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Math Help - Derivatives of equation using ln and e

  1. #1
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    Derivatives of equation using ln and e

    Here is the equation:

    Find \frac{dy}{dx} for e^ylnx+xy^2=y

    I know that

    f' of e^y=e^y

    f' of lnx=\frac{1}{x}

    and

    f' of xy^2=2xy

    I suppose I use the chain rule to work out the answer?

    This is part of an assignment that is reviewing a few things we've covered and earlier today I listed some other problems, I have a multiple choice list of solutions that I'm posting for reference

    a.) \frac{-(e^y+xy^2)}{x(e^ylnx+2y-1)}

    b.) \frac{-(e^y+xy)}{x(e^ylnx+2xy-1)}

    c.) \frac{e^y+xy}{e^ylnx+2xy}

    d.) None of these

    Thanks in advance for your help. I'm just a bit intimidated by the possibility of making a mistake in the steps
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  2. #2
    MHF Contributor Mathstud28's Avatar
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    Here you go

    Quote Originally Posted by XIII13Thirteen View Post
    Here is the equation:

    Find \frac{dy}{dx} for e^ylnx+xy^2=y

    I know that

    f' of e^y=e^y

    f' of lnx=\frac{1}{x}

    and

    f' of xy^2=2xy

    I suppose I use the chain rule to work out the answer?

    This is part of an assignment that is reviewing a few things we've covered and earlier today I listed some other problems, I have a multiple choice list of solutions that I'm posting for reference

    a.) \frac{-(e^y+xy^2)}{x(e^ylnx+2y-1)}

    b.) \frac{-(e^y+xy)}{x(e^ylnx+2xy-1)}

    c.) \frac{e^y+xy}{e^ylnx+2xy}

    d.) None of these

    Thanks in advance for your help. I'm just a bit intimidated by the possibility of making a mistake in the steps
    e^{y}\cdot\ln(x)+xy^2=y


    then \frac{e^{y}}{x}+\ln(x)e^{y}\cdot{y'}+2xyy'+y^2=y'...now solve for y'
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  3. #3
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    Quote Originally Posted by Mathstud28 View Post
    e^{y}\cdot\ln(x)+xy^2=y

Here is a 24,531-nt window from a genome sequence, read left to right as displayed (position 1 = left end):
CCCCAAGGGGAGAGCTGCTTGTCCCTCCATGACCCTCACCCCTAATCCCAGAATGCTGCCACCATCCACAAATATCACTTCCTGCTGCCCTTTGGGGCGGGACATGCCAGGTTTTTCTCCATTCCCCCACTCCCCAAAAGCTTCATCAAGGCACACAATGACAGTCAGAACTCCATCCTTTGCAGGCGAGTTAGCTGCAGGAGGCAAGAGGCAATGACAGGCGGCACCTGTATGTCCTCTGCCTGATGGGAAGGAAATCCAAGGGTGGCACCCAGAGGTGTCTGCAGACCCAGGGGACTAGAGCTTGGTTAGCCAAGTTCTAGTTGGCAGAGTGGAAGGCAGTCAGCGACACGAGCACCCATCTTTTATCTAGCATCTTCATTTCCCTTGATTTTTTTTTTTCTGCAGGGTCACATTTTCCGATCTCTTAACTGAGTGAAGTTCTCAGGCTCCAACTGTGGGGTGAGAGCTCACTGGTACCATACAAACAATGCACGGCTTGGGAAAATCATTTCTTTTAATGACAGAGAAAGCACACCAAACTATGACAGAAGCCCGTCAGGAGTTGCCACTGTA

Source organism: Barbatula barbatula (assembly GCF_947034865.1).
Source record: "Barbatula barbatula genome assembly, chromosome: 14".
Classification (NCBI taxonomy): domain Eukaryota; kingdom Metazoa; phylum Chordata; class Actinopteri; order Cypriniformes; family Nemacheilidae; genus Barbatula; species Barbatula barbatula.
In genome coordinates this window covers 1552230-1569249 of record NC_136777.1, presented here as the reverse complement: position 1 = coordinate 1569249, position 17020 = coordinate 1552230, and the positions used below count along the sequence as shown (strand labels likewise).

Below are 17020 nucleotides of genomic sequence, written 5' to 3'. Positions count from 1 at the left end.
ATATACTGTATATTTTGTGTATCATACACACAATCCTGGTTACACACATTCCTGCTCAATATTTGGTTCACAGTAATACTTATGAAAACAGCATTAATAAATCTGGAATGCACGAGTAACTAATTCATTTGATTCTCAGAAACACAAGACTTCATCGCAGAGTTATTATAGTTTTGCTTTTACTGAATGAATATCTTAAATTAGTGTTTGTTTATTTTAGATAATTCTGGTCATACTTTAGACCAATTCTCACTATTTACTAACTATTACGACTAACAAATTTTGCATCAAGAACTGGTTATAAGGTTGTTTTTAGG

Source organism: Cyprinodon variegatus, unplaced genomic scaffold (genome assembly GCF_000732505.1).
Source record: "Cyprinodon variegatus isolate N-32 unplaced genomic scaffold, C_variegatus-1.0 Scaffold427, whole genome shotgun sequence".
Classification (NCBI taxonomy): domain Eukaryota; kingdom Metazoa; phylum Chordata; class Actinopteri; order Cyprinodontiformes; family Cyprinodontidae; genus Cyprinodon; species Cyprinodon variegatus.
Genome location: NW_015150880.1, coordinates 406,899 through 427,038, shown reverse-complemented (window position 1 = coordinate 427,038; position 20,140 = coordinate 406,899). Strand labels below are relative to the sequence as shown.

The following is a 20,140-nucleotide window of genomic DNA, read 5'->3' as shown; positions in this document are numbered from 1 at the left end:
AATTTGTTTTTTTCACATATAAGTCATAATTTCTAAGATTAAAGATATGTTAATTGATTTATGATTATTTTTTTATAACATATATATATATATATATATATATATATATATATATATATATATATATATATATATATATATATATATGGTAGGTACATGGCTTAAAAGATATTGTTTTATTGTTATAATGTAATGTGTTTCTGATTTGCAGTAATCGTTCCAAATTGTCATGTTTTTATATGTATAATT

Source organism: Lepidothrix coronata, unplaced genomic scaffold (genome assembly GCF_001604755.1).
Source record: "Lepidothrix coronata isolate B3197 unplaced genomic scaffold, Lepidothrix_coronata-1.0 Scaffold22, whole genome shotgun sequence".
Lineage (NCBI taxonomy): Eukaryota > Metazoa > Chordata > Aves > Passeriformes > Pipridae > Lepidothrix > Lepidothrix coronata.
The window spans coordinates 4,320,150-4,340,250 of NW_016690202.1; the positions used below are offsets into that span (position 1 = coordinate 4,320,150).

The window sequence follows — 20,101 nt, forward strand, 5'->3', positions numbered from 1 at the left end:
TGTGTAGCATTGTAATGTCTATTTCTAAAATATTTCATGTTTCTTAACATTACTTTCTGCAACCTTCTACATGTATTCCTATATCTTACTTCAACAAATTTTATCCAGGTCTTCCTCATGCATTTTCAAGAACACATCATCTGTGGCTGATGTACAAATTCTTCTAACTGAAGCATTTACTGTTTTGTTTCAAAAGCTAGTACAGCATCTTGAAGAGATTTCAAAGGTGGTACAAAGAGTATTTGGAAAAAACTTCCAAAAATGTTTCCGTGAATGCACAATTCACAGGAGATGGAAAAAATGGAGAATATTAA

then \frac{e^{y}}{x}+\ln(x)e^{y}\cdot{y'}+2xyy'+y^2=y'...now solve for y'
    I'm a bit lost. Inserting the y' into the equation looks familiar, but I think I've forgotten how this principle is applied
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  4. #4
    MHF Contributor kalagota's Avatar
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    Taguig City, Philippines
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    just note that y' = \frac{dy}{dx}

    it came out because of your "chain rule"..

    if your y=e^y \ln{x} + xy^2 and you are looking for y' = \frac{dy}{dx}.. here it is..

    taking the derivative of both sides yields to
    \frac{dy}{dx} = \underbrace{\frac{e^y}{x} + e^y\, \ln{x} \, \frac{dy}{dx}}_{product \, rule \, and \, chain \, rule \, on \, e^y} + \underbrace{y^2 + 2xy \, \frac{dy}{dx}}_{product \, rule \, and \, chain \, rule \, on \, y^2}
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  5. #5
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    Quote Originally Posted by kalagota View Post
    just note that y' = \frac{dy}{dx}

    it came out because of your "chain rule"..

    if your y=e^y \ln{x} + xy^2 and you are looking for y' = \frac{dy}{dx}.. here it is..

    taking the derivative of both sides yields to
    \frac{dy}{dx} = \underbrace{\frac{e^y}{x} + e^y\, \ln{x} \, \frac{dy}{dx}}_{product \, rule \, and \, chain \, rule \, on \, e^y} + \underbrace{y^2 + 2xy \, \frac{dy}{dx}}_{product \, rule \, and \, chain \, rule \, on \, y^2}
    Ahh, thank you for clarifying. It seems that the answer is "none of these" in this case. I suppose I assumed my answer would be very close to the answers provided, so I was wondering about the denominator in particular and the negative symbols. I guess the red herring was that there was no red herring
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